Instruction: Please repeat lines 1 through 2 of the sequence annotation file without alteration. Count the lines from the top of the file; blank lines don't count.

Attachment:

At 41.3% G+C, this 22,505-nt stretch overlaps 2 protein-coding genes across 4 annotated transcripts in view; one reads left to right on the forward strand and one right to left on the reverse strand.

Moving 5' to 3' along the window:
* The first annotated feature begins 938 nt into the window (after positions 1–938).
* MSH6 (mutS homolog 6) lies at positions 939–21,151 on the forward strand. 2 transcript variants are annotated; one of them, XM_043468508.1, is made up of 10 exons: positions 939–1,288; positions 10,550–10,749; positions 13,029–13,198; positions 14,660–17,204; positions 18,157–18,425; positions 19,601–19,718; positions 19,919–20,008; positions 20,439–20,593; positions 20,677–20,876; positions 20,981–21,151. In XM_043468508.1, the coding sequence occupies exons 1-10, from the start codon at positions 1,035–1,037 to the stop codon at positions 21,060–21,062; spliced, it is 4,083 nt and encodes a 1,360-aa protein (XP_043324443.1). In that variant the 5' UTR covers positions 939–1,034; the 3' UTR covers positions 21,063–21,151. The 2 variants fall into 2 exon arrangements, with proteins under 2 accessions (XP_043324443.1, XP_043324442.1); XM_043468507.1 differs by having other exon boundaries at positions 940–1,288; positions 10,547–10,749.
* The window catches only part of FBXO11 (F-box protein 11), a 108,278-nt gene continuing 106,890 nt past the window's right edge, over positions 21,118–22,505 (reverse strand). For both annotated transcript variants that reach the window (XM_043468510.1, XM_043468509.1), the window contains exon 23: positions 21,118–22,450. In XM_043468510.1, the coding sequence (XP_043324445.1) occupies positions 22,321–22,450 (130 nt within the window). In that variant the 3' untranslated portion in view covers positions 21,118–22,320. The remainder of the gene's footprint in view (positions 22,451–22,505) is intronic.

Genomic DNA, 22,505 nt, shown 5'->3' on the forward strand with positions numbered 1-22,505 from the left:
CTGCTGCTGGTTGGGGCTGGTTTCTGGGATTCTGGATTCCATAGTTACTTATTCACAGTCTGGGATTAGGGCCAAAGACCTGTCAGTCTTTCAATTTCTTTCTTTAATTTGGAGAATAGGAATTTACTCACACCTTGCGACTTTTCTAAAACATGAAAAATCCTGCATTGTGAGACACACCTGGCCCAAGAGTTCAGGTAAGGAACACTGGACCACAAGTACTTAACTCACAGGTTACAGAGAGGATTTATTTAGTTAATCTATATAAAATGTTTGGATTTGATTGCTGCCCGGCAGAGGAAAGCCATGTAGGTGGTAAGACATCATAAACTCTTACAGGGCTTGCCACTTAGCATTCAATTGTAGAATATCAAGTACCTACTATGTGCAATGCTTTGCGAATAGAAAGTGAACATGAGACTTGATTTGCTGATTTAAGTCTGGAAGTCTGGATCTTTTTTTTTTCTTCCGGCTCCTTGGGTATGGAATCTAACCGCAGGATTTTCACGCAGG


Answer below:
At 41.3% G+C, this 22,505-nt stretch overlaps 2 protein-coding genes across 4 annotated transcripts in view; one reads left to right on the forward strand and one right to left on the reverse strand.

Moving 5' to 3' along the window: